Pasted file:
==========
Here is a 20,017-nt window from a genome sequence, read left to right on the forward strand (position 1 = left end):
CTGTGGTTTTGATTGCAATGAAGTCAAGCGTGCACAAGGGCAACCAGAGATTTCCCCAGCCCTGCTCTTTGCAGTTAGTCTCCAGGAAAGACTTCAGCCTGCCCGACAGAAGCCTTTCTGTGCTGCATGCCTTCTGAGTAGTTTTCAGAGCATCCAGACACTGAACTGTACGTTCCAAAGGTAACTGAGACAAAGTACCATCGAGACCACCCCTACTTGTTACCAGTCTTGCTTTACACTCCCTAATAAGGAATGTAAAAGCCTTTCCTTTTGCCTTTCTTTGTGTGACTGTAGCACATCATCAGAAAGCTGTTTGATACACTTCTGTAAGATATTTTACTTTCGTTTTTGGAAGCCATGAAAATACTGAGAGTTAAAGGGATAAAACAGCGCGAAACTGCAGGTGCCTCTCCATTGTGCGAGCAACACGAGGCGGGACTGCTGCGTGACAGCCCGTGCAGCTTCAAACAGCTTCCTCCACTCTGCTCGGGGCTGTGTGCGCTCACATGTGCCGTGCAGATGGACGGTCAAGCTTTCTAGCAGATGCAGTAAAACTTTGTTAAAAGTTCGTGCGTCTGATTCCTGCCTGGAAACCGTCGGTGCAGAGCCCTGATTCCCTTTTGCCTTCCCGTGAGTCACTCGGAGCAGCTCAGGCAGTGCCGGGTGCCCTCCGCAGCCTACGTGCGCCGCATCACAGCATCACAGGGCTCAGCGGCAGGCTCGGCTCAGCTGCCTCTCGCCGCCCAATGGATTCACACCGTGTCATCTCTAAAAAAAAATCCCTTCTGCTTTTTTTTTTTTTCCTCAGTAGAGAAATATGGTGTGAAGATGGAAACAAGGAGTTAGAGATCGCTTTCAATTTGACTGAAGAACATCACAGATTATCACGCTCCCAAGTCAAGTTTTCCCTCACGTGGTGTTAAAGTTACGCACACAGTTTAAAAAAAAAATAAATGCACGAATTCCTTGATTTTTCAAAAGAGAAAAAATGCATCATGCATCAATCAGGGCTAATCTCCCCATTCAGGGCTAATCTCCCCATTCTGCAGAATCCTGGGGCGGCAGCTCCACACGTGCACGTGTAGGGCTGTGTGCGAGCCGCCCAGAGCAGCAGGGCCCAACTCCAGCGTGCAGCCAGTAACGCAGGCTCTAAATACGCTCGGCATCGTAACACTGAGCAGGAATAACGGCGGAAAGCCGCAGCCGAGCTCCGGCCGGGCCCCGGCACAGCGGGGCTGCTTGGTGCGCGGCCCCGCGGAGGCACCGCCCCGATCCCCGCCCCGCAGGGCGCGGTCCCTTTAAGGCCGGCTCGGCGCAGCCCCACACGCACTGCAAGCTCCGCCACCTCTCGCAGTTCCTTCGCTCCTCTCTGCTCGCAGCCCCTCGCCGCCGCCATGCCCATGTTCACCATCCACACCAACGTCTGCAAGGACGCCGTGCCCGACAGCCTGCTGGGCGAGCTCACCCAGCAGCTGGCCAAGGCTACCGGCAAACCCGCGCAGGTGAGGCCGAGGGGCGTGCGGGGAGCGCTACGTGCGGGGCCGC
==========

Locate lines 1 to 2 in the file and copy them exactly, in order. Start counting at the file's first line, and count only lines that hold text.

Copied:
Here is a 20,017-nt window from a genome sequence, read left to right on the forward strand (position 1 = left end):
CTGTGGTTTTGATTGCAATGAAGTCAAGCGTGCACAAGGGCAACCAGAGATTTCCCCAGCCCTGCTCTTTGCAGTTAGTCTCCAGGAAAGACTTCAGCCTGCCCGACAGAAGCCTTTCTGTGCTGCATGCCTTCTGAGTAGTTTTCAGAGCATCCAGACACTGAACTGTACGTTCCAAAGGTAACTGAGACAAAGTACCATCGAGACCACCCCTACTTGTTACCAGTCTTGCTTTACACTCCCTAATAAGGAATGTAAAAGCCTTTCCTTTTGCCTTTCTTTGTGTGACTGTAGCACATCATCAGAAAGCTGTTTGATACACTTCTGTAAGATATTTTACTTTCGTTTTTGGAAGCCATGAAAATACTGAGAGTTAAAGGGATAAAACAGCGCGAAACTGCAGGTGCCTCTCCATTGTGCGAGCAACACGAGGCGGGACTGCTGCGTGACAGCCCGTGCAGCTTCAAACAGCTTCCTCCACTCTGCTCGGGGCTGTGTGCGCTCACATGTGCCGTGCAGATGGACGGTCAAGCTTTCTAGCAGATGCAGTAAAACTTTGTTAAAAGTTCGTGCGTCTGATTCCTGCCTGGAAACCGTCGGTGCAGAGCCCTGATTCCCTTTTGCCTTCCCGTGAGTCACTCGGAGCAGCTCAGGCAGTGCCGGGTGCCCTCCGCAGCCTACGTGCGCCGCATCACAGCATCACAGGGCTCAGCGGCAGGCTCGGCTCAGCTGCCTCTCGCCGCCCAATGGATTCACACCGTGTCATCTCTAAAAAAAAATCCCTTCTGCTTTTTTTTTTTTTCCTCAGTAGAGAAATATGGTGTGAAGATGGAAACAAGGAGTTAGAGATCGCTTTCAATTTGACTGAAGAACATCACAGATTATCACGCTCCCAAGTCAAGTTTTCCCTCACGTGGTGTTAAAGTTACGCACACAGTTTAAAAAAAAAATAAATGCACGAATTCCTTGATTTTTCAAAAGAGAAAAAATGCATCATGCATCAATCAGGGCTAATCTCCCCATTCAGGGCTAATCTCCCCATTCTGCAGAATCCTGGGGCGGCAGCTCCACACGTGCACGTGTAGGGCTGTGTGCGAGCCGCCCAGAGCAGCAGGGCCCAACTCCAGCGTGCAGCCAGTAACGCAGGCTCTAAATACGCTCGGCATCGTAACACTGAGCAGGAATAACGGCGGAAAGCCGCAGCCGAGCTCCGGCCGGGCCCCGGCACAGCGGGGCTGCTTGGTGCGCGGCCCCGCGGAGGCACCGCCCCGATCCCCGCCCCGCAGGGCGCGGTCCCTTTAAGGCCGGCTCGGCGCAGCCCCACACGCACTGCAAGCTCCGCCACCTCTCGCAGTTCCTTCGCTCCTCTCTGCTCGCAGCCCCTCGCCGCCGCCATGCCCATGTTCACCATCCACACCAACGTCTGCAAGGACGCCGTGCCCGACAGCCTGCTGGGCGAGCTCACCCAGCAGCTGGCCAAGGCTACCGGCAAACCCGCGCAGGTGAGGCCGAGGGGCGTGCGGGGAGCGCTACGTGCGGGGCCGC